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GCSE: People in Business
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What happens during the recruitment process?
- 1 Once a business is aware it has a vacancy, the first stage is to prepare a job description which lists all the tasks, duties and responsibilities of the jobholder.
- 2 The next stage is to prepare a person specification which details the knowledge, skills, attitude, qualifications and experience of the successful applicant. They will be categorised as essential qualities which an applicant must have and desirable qualities which are preferable.
- 3 Now the business will advertise for applicants. This can be in a local or national paper, web site, newsagent’s window or anywhere the business thinks it will attract the most suitable applicants.
- 4 People will apply using an application form or with a CV. A shortlist of suitable applicants will be drawn up by comparing them against the person specification. They are then usually invited for selection, which may consist of interviews and test.
- 5 A common mistake for students is to think that the process begins with the advert. A company will only advertise for staff once they are sure about the job and the kind of person they want for it. Otherwise, they will be unsure what they are looking for with the advert.
- 1 A small business can have all employees reporting directly to the manager as it is small enough for the manager to know what is going on.
- 2 As a business gets bigger it will need to have more structure and more than one level of boss, so a manager may have staff reporting to them who have more staff reporting to them. This is known as a hierarchical structure.
- 3 A hierarchy must have managers with different responsibilities. These will often relate to the many different functions of the business e.g. marketing, sales, finance, production, purchasing etc.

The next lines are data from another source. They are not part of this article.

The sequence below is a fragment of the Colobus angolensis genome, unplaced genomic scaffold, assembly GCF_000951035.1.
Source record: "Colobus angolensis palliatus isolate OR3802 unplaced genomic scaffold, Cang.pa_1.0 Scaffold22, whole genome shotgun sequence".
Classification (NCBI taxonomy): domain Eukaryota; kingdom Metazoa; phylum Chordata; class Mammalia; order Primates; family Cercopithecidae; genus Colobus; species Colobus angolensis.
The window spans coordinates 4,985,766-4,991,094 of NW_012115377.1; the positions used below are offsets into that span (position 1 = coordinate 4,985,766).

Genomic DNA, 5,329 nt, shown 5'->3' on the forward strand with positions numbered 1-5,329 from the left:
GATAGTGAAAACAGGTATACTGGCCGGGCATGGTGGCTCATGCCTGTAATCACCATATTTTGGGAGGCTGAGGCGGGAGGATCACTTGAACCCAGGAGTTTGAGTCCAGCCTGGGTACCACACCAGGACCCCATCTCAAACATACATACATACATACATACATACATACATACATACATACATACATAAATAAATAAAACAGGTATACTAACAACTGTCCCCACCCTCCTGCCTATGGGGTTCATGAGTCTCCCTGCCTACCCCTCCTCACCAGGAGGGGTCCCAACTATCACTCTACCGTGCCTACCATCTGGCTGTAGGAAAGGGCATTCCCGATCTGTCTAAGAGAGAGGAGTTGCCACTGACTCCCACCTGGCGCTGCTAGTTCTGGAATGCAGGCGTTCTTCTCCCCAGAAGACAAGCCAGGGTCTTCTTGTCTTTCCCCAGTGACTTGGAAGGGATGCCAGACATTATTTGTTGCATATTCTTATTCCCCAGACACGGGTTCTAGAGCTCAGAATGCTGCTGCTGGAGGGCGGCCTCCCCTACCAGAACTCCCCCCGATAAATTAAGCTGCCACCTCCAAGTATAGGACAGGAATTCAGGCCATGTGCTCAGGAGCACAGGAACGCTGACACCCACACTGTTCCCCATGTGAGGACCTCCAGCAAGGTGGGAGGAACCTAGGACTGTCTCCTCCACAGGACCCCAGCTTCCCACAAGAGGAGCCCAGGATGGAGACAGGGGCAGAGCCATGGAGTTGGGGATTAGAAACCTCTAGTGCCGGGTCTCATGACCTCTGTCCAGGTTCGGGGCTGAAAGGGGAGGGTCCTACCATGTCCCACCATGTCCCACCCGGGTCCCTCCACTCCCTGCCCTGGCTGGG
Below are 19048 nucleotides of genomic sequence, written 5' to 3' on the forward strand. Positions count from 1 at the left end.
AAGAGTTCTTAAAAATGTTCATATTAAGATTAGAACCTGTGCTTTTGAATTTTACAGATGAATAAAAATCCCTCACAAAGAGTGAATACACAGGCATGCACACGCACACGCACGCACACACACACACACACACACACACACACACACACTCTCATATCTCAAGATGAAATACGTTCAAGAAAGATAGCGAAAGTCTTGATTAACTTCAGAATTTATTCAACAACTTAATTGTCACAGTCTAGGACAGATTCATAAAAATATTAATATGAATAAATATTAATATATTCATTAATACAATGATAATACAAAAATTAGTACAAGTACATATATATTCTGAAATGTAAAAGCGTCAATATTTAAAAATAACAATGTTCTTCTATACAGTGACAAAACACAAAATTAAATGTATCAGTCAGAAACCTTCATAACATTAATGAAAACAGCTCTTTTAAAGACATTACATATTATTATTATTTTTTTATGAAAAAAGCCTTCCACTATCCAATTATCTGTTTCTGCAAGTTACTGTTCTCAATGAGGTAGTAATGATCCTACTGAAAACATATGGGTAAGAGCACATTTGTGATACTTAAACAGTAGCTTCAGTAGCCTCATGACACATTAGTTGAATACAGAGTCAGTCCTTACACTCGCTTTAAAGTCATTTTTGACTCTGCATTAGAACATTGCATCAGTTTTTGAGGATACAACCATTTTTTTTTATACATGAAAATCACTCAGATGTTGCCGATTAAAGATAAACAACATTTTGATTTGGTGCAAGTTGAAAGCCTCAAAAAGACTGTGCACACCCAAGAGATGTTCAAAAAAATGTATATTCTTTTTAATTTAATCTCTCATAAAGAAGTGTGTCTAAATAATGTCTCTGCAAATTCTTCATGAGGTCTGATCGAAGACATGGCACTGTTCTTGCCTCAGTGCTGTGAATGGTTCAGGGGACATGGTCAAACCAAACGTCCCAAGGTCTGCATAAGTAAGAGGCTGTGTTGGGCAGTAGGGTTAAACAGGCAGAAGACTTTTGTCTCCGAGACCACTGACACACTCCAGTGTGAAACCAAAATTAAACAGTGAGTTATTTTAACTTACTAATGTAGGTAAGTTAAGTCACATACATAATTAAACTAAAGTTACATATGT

- 4 A hierarchy allows a big business to be organised so that everyone knows their job and responsibilities are clear. It also provides a clear means for communication to flow through the business.
- 5 The trend is to have fewer managers so that managers have more staff reporting to them. Removing levels of managers is known as downsizing. Benefits of downsizing include more responsibility for more junior staff which should motivate them and less cost for the business as it employs fewer managers.
Key employment laws in the UK
- 1 Discrimination laws – It is illegal to discriminate against certain groups of people when recruiting and in day to day management of them. Specifically an employer cannot discriminate against employees on the grounds of gender, race, age and disability. It is of course acceptable to discriminate on the grounds of ability. Picking the most able person for a job is what the recruitment process is about.
- 2 Employment protection – An employee must be given a contract of employment. They are protected against unfair dismissal as it sets out the possible grounds for dismissal. An employer who disregards this after the first two years of employment can be sued for unfair dismissal.
- 3 Health and safety – An employer must provide a safe working environment and can be held responsible if it does not.
- 4 Minimum wage laws – The minimum that an employer can pay. It varies according to the age of the employee.
- 5 The working time directive – Employers cannot expect an employee to work for more than 48 hours in a week without their permission.
- Marked by Teachers essays 9
- Peer Reviewed essays 7
The interviewer can also rank the candidates on how passionate they are about Primark as this directly shows how committed they are to Primark . The more committed an employee is , the more loyal they will be and they will often be more determined to take the business succeed . * This is an opportunity for the candidate to show they have researched Primark and that they have a real interest in the business . This shows they want to find to find out and they are aware of the aims and values of the business .
- Word count: 3025
Serves as a measure which the applicants can be judged against . It helps to design the advert , select in interviews and short list . A decision is made about whether to recruit internally or externally Internally in large business ? notice boards , emails , website ? intranet , memos , appraisals , meetings and newsletters . Externally ? local and national newspapers , Job recruitment agency , radio advert , company website , trade journals ? specialist magazines , job centres , social media ?twitter and Facebook . You need to consider these factors when deciding whether to recruit externally or internally : cost , target audience and how quickly you need them .
- Word count: 3771